We recognize that the death and resurrection of Jesus Christ are central and essential to our salvation. Were Christ not made sin in our stead, the wrath of God would justly come upon us (2 Corinthians 5:21). Were Christ not resurrected, we would remain in our sin (1 Corinthians 15:17). The resurrection reveals that the death of Christ was sufficient to satisfy God’s wrath.
The death of Christ, though, not only affects our standing with God. It also affects our living in the world. In Titus 2:14, Paul makes this declaration: “[Christ] gave himself for us to redeem us from all lawlessness and to purify for himself a people for his own possession who are zealous for good works” [ESV].
Paul writes that Christ “gave himself for us,” revealing that his death was “voluntary, exhaustive, and substitutionary,” as D. Edmond Hiebert points out. Christ’s death was voluntary in that he lay down his life (John 10:18), exhaustive in that he gave of himself completely (John 6:51), and substitutionary in that he died in the place of believers (Galatians 1:4). Christ came to earth “to give his life a ransom for many” (Matthew 20:28).
Paul presents a two-fold purpose for the death of Christ in Titus 2:14. The first purpose is negative: “to redeem us from all lawlessness.” Sinners are enslaved to sin (Romans 6:17), being in rebellion to the law of God. Christ has delivered those who believe in him from that slavery, having freed them to be able to live unto righteousness. Stephen Charnock [1628-1680] maintains, “All our works before repentance are dead works (Hebrews 6:1). And these works have no true beauty in them, with whatsoever gloss they may appear to a natural eye. A dead body may have something of the features and beauty of a living, but it is but the beauty of a carcass, not of a man. . . . Since man, therefore, is spiritually dead, he cannot perform a living service. As a natural death causes incapacitate for natural actions, so a spiritual death must incapacitate for spiritual actions.”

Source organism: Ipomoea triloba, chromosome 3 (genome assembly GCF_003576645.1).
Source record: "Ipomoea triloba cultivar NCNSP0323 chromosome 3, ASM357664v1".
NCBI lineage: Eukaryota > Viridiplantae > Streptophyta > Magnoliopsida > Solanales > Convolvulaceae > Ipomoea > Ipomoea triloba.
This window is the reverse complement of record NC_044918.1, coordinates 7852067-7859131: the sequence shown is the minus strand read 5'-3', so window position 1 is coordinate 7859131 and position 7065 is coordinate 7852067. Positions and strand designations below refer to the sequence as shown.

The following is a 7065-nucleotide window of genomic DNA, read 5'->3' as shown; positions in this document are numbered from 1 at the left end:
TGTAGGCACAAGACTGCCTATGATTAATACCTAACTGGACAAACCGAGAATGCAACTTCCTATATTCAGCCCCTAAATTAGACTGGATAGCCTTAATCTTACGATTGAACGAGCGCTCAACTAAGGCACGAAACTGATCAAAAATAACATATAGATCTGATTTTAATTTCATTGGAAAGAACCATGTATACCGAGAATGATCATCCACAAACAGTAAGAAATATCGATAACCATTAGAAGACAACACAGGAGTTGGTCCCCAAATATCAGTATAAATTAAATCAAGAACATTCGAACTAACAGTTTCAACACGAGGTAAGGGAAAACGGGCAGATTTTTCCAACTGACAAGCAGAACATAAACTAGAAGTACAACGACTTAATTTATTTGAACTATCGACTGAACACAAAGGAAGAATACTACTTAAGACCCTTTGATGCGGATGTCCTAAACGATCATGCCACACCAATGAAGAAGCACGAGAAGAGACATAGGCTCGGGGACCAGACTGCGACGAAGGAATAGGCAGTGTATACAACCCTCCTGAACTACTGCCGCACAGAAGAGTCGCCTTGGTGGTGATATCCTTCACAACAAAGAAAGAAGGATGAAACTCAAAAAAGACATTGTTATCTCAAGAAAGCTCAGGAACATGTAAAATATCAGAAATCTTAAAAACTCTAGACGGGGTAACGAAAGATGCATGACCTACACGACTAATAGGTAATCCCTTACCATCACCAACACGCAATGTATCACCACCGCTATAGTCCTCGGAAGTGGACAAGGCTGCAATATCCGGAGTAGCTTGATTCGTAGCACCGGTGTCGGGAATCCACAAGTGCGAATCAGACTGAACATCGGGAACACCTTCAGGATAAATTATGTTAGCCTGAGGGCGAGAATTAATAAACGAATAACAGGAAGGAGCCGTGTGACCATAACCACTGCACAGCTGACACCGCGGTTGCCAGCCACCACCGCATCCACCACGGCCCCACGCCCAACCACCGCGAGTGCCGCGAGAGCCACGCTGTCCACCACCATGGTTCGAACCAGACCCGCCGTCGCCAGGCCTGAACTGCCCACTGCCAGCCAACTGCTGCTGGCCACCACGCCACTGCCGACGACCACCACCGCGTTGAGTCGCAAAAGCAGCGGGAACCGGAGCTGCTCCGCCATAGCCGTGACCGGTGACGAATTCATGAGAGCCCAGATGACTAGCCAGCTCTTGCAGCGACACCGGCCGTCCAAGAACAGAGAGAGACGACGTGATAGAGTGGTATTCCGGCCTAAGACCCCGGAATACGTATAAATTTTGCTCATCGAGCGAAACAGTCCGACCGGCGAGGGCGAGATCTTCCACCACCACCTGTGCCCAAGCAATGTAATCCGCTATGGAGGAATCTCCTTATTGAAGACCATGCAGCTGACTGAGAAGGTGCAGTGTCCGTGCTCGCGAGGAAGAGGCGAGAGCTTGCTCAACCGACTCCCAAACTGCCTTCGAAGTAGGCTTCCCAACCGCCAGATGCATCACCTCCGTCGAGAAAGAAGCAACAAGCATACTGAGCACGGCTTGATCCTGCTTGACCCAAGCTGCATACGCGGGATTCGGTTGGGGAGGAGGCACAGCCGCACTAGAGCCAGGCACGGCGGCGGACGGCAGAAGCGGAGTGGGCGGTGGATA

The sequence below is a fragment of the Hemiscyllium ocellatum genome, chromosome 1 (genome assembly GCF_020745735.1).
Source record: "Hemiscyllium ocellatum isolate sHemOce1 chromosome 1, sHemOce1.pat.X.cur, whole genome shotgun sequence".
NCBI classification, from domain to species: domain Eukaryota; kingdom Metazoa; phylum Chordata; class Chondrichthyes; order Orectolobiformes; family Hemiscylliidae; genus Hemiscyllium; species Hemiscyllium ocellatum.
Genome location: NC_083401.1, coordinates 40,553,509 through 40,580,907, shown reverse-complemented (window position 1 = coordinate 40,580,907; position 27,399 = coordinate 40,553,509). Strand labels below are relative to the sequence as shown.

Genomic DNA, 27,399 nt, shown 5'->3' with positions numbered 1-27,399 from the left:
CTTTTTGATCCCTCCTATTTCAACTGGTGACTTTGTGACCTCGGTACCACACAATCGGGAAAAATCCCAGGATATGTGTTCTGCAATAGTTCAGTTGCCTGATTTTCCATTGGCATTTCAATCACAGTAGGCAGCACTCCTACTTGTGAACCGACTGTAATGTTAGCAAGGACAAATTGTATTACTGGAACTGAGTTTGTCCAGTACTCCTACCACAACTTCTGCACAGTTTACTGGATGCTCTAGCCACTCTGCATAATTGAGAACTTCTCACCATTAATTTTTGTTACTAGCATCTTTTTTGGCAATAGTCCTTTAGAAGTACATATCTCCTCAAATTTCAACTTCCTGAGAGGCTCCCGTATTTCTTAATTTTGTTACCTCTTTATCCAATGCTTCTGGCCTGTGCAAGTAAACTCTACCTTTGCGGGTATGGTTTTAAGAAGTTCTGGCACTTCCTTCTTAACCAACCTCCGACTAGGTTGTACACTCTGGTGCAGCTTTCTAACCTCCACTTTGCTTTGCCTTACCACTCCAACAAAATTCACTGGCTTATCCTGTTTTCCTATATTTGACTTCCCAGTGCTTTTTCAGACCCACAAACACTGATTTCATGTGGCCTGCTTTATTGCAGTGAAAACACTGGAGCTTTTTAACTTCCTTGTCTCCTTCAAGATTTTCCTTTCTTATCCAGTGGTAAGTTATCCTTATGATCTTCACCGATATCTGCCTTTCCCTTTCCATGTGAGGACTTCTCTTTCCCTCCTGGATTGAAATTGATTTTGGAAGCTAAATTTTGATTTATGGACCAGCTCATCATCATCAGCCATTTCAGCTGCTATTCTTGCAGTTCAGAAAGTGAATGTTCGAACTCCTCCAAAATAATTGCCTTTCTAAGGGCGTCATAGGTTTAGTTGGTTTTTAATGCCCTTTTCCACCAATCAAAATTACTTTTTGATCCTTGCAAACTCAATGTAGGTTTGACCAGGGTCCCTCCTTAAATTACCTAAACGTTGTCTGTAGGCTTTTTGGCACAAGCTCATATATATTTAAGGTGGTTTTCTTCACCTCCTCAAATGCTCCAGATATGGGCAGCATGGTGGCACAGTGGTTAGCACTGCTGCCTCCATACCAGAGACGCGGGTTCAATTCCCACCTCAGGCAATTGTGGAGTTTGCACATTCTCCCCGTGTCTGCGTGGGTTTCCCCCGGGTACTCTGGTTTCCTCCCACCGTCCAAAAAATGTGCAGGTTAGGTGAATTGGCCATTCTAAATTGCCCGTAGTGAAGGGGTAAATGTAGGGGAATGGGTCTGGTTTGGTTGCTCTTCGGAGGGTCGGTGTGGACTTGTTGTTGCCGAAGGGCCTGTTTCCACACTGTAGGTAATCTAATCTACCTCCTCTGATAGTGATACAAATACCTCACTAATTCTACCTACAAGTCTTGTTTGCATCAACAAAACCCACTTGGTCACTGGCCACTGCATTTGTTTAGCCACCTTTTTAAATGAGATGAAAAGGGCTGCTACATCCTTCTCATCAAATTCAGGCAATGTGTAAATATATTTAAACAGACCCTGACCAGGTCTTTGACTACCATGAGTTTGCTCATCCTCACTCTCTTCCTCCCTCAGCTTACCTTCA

Paul writes to Titus that the second purpose for the death of Christ is positive: “to purify for himself a people for his own possession who are zealous for good works.” Those who are redeemed have been freed from the guilt of sin and are thereby the unique people of Christ. Concerning the Greek word which is translated as his own possession in the ESV, William Barclay writes, “It means reserved for; and it was specially used for that part of the spoils of a battle or a campaign which the king who had conquered set apart specially for himself. Through the work of Jesus Christ, the Christian becomes fit to be the special possession of God.” God has saved us primarily for his purpose, not for our pleasure.
As “his own possession,” Christians do not grudgingly perform good works out of a sense of obligation or coercion; they zealously perform good works because they are now God’s own possession. Peter understood this distinctive relationship between Christ and believers and between belief and good works: “But you are a chosen race, a royal priesthood, a holy nation, a people for his own possession, that you may proclaim the excellencies of him who called you out of darkness into his marvelous light” (1 Peter 2:9). Likewise, Paul writes in Ephesians 2:10 that Christians are God’s “workmanship, created in Christ Jesus for good works, which God prepared beforehand, that we should walk in them” (Ephesians 2:10).
It is not that we lead godly lives because we are supposed to do so and we grudgingly comply. We have been liberated by the death of Christ from the power of sin and are now able to do what before we could not have done. As followers of our crucified and resurrected Lord, may our lives be characterized as being “zealous for good works.”